Matt posts about iTalk and says:
“It’s crazy to think you can store something like 20 hours of your own recordings with this and my mind races when thinking of how I would have used this technology when I was in college.”
Which makes me go ‘huh?’.
I got my first tape recorder when I was 9 (in 1972), which I used to record myself and my friends. (Unfortunately the cute little thing was lost during my parents’ divorce, my mother’s death and the ensuing mayhem. Have I ever written about that here? If not, I should.) There was a whole bunch of nothing in between, but I bought an AIWA recording walkman in 1989 and have had various gadgets to record stuff since then, tape, mini tape, DAT, MD. Most of them with better recording quality than the iTalk/iPod combination. So the technology to record stuff for posterity has been in the hands of ‘amateurs’ for ages. How come it’s only sinking in now the iPod can do it? (Other than that most teenagers, college kids would probably not be interested in preserving moments for posterity.)
In general, I think there are groups of people who don’t think about recording, or sound, at all. It’s something that’s done in expensive recording studios. With the coming of age of digital personal audio, the first exposure many pepople have to the concept is through crippled consumer apps.
Herb (link) – 02 March 2005 – 16:32
I had cassette recorders as well, but I thought the iTalk is significant because it’s tapeless and totally automated with iTunes.
Sure, I could have taped a lecture on a micro-cassette, but archiving that or sharing it with a friend was a bit of a pain. With an iTalk you could you setup a lecture section on a shared music server, posting an entire semester’s worth of lectures of any and all to download and reference.
Recording, downloading, and sharing audio is super simple with the iTalk. No mess with tapes.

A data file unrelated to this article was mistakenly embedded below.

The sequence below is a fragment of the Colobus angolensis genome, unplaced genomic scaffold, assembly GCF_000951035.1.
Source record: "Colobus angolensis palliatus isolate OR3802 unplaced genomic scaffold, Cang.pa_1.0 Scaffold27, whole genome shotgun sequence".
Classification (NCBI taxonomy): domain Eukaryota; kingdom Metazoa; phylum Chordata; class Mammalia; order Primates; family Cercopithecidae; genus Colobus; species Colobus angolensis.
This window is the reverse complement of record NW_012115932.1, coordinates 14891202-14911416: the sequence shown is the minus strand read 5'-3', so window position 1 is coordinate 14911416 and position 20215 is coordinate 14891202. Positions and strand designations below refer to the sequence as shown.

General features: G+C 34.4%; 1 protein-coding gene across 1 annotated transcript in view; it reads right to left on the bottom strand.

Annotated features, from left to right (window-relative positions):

Matt Haughey (link) – 02 March 2005 – 17:18
Matt, I think the difference is that I used to swap tapes with hundreds of people all over the world, so I never regarded it as difficult. I spent most of my college days with my cassette decks and recorder. I experience digital recording as less reliable – the files are on my HD, I lose them or the HD crashes. I burn to CD, but can’t seem to file them properly. I also care less about the digital files. I still have my thousands of cassettes and DATS and can find every recording I ever made, despite my bad organising and filing. And I would never lose them or throw them away. I sold one part of my collection once and regretted it bitterly. Now when I lose an mp3, I don’t care much (part of that is growing older and not hanging onto stuff as much).
Caroline (link) – 02 March 2005 – 17:47
you old luddites are a-dor-able! ;)
as a musician who hearts their MD long time, i also use the italk/ipod for my uni lectures, as i have been for about a year – the sheer ease of use as opposed to the MD is a dream. straight home and into itunes – bam! there’s all that good stuff i missed while i was napping. the audio quailty is not outstanding, but it serves it’s purpose well. it’s being hyped on at hte mo’, as lazy journalists see “FAD” and think they have discovered the lightbulb.
i’m not sure how the italk will handle me bootlegging the Vertigo tour, but i’ll try…
elmo (link) – 03 March 2005 – 02:23